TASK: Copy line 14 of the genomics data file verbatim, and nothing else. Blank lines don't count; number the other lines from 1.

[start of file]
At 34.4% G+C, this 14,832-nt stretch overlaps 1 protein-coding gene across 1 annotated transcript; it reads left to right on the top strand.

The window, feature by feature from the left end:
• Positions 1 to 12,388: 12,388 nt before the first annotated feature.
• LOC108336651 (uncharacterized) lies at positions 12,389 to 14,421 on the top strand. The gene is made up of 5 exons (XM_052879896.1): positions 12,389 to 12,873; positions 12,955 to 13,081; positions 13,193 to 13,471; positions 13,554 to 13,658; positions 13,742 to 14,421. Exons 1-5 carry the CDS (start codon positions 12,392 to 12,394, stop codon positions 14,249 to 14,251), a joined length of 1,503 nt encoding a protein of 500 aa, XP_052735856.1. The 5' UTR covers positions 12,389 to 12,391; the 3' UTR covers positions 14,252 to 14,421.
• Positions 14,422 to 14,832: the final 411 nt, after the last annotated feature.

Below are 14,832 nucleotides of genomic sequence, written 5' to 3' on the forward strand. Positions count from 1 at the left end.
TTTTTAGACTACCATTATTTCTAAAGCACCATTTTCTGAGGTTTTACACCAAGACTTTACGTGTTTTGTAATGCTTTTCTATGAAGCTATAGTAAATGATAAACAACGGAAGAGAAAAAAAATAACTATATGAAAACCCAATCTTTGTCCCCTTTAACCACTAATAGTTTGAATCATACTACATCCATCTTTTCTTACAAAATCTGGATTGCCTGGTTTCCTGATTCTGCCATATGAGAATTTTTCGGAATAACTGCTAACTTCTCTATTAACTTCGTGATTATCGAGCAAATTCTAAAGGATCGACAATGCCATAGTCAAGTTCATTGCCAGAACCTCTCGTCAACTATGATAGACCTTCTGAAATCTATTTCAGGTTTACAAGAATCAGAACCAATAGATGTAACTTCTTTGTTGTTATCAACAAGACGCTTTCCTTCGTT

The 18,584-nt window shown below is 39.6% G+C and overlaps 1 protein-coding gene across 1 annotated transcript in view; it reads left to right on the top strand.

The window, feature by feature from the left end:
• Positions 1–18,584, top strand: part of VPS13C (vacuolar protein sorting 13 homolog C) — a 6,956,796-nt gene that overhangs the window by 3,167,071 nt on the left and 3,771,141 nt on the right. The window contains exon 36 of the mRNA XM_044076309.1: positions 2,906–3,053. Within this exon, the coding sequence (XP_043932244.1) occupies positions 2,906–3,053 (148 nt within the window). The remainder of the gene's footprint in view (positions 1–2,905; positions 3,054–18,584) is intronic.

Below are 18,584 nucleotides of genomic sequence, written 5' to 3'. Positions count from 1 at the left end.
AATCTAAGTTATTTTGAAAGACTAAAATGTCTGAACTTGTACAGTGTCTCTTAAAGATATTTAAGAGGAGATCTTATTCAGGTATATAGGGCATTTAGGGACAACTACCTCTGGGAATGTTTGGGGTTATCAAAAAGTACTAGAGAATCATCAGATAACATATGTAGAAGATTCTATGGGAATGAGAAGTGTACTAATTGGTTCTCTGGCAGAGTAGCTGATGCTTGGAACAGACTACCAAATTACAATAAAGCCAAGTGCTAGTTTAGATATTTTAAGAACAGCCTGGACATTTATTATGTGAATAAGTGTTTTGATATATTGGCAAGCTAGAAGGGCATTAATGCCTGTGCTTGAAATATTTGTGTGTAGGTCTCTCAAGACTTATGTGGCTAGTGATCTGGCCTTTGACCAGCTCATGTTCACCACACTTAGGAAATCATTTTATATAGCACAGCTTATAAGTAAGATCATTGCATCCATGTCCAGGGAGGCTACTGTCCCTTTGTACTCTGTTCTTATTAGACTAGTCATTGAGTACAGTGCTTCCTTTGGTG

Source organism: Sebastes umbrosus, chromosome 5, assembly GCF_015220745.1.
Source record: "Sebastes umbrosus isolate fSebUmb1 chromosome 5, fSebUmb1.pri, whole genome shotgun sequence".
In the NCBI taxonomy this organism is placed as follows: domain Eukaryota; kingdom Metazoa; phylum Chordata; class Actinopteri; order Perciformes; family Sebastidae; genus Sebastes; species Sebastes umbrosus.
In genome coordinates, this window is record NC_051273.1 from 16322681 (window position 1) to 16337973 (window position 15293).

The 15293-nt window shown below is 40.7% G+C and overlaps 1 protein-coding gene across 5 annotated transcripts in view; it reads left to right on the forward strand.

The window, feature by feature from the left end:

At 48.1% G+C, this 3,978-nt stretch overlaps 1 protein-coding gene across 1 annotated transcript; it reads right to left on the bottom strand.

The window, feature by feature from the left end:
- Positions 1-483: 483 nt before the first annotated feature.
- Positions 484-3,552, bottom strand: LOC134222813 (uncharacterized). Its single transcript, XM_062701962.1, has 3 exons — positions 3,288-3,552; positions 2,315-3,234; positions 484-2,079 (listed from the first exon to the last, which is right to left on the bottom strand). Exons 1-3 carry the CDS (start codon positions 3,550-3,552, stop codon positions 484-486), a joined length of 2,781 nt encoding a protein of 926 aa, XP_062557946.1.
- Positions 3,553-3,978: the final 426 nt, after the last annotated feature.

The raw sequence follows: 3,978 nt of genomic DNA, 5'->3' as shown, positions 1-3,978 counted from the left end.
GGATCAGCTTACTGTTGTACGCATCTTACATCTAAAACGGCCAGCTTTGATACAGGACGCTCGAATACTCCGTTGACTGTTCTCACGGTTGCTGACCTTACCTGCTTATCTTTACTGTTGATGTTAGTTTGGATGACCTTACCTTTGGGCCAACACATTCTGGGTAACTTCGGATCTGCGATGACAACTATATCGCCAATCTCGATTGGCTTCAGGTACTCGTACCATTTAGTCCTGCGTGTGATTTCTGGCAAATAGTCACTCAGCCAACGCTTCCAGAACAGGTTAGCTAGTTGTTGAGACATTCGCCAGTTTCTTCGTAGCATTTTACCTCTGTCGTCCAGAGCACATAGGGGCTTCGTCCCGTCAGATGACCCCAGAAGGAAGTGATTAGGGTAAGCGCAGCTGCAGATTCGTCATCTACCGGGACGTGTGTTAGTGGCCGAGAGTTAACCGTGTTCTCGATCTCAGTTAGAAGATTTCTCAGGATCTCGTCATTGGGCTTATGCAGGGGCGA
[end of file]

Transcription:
Source record: "Sebastes umbrosus isolate fSebUmb1 chromosome 5, fSebUmb1.pri, whole genome shotgun sequence".